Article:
Will the lack of legal frameworks impede the implementation of new technologies, like Digital Identities?

  • Regulation is a key enabler for the banking industry to implement new solutions. 
  • To speed up digital adoption, the UAE Central Bank has launched the ‘Financial Infrastructure. Transformation Programme’ that covers nine initiatives, including open finance, KYC, instant payment platforms, etc.


“It’s still a work in progress but this is very important. If we don’t have the framework, we can’t use the technology… This is where we have the dilemma between the solution, the regulator and the framework. We want to use it but it has to be recognised.” – Selima Mehiri, Head of Energy and Natural Resources, RAKBANK

  • Regulation, on the other hand, will always lag the industry. 
  • The industry needs to take the lead. 


“We still have to move ahead without the regulations (and use those) that exist, because the industry can’t wait for the regulator to change the regulation. The regulators will always be two steps behind the industry. (If) we move ahead, they’ll follow us.” – Raja Debnath, Co-founder, Veefin Solutions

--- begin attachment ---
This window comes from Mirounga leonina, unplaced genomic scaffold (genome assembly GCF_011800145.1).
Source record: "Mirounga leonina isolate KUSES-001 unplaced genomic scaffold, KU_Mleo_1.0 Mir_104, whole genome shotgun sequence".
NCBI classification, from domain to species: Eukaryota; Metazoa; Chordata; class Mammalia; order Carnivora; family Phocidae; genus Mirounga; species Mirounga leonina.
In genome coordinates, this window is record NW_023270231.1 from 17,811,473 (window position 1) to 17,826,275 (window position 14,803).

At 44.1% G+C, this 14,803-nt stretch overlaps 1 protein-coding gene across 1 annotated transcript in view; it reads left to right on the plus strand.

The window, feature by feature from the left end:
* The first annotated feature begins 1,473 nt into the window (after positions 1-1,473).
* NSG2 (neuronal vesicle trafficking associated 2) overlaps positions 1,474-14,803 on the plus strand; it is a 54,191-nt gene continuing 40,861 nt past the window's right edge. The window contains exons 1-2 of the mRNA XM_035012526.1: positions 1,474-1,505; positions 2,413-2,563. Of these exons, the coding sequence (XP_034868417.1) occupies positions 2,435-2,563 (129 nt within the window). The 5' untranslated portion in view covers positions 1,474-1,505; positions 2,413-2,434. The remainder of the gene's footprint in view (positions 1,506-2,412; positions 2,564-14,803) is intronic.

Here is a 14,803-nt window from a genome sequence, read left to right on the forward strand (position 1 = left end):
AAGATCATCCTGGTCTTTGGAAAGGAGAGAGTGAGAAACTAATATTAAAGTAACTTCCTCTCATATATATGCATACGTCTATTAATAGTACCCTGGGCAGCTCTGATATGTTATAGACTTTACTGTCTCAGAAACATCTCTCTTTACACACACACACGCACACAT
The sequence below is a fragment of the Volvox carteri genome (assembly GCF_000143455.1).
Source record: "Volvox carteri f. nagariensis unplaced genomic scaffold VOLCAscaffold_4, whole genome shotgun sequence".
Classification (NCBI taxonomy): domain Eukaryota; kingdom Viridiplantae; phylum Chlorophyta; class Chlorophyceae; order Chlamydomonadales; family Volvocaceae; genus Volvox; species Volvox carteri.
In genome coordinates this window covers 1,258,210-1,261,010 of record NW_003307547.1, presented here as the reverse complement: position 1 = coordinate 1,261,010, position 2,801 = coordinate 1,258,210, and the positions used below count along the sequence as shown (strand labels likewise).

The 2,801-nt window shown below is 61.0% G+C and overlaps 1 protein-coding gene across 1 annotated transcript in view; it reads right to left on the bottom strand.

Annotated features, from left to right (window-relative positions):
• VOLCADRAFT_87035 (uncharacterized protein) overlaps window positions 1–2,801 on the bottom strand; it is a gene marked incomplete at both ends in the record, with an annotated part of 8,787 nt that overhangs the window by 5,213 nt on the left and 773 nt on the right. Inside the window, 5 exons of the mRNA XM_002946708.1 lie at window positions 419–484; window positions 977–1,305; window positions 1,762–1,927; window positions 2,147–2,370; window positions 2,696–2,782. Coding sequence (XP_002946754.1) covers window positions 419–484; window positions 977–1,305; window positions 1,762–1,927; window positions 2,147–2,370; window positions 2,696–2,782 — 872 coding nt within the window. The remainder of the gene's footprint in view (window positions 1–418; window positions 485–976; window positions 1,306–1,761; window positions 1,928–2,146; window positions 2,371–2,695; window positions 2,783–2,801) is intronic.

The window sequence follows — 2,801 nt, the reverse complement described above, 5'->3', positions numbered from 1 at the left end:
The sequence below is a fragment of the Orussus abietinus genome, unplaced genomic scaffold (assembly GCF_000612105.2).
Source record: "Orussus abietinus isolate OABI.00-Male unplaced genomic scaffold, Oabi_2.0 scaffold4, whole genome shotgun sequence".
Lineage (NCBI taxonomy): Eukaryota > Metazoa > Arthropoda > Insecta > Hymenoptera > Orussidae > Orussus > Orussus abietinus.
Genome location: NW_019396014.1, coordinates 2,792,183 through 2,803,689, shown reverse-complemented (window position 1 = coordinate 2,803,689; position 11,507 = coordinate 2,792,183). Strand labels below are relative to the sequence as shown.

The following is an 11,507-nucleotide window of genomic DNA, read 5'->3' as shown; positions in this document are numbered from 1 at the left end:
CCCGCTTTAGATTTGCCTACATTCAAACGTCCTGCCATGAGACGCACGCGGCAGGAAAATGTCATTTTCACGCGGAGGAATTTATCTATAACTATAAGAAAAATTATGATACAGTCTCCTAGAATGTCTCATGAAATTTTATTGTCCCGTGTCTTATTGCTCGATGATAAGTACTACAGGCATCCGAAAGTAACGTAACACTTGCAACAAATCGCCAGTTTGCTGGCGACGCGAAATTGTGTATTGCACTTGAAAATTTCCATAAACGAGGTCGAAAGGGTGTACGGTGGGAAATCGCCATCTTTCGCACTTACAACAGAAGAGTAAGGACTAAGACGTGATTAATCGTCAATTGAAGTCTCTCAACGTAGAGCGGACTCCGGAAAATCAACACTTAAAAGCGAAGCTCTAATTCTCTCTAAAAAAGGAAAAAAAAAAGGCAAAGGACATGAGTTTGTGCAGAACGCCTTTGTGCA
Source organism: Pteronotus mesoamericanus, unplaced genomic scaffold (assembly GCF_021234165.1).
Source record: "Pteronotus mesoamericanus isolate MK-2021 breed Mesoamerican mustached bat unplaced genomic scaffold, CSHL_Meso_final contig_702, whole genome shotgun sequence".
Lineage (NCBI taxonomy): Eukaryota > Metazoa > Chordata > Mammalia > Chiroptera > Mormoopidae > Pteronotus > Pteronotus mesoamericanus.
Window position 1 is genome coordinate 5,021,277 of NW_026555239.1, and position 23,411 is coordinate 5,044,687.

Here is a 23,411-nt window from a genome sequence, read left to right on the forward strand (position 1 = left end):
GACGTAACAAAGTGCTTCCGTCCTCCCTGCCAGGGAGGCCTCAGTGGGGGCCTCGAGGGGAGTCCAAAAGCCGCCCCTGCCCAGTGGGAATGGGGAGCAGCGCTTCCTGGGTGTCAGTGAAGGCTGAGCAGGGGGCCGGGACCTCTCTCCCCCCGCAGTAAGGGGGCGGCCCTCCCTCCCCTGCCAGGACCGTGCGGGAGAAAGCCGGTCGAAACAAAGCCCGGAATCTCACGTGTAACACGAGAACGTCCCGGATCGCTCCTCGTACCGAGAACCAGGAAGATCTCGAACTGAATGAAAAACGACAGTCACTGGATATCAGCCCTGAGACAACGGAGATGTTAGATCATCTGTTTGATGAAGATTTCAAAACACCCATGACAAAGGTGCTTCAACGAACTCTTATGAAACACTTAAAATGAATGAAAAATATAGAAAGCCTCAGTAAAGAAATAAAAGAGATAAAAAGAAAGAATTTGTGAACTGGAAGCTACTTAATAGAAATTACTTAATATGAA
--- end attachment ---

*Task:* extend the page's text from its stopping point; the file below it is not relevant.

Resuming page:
What is the nature of collaboration between fintechs and banks? Has that dynamic changed?  

  • Banks are more strategic when selecting fintechs to solve business problems for a seamless experience across multiple channels. 
  • Instead of competiting with fintechs, banks are now investing in fintechs, as they recognise the need for collaboration. 
  • The banks’ job is to own the corporate customer instead of the fintech doing so.  
  • No one fintech can cover everything, hence they have to collaborate and be interoperable with each other to delight the banks and their corporate customers. 


“There is probably room where we can improve collaboration between the bank and the fintech to provide a seamless experience across multiple channels without leveraging existing technologies.” – Matthieu Andrieu, Head of Corporate Banking at Finastra. 

Does AI/ChatGPT have a role in the future of trade?   

  • AI may not impact trade now, but in the future, it could be used as an engine in banks’ back offices. 
  • There is a lot of data in the banks’ possession that isn’t being leveraged. This is where there is potential for AI to automate and provide data analytics to help grow the industry. 


As the MENA region positions itself at the heart of global trade, there is an accelerated effort to digitise trade finance, creating more opportunities and providing resiliency to industries that would otherwise be impacted by the disruptions. And these digital developments will be critical in the physical and financial supply chains of tomorrow. 

If you’d like to learn more about digitising your trade workflows, contact us to kickstart your digital trade journey.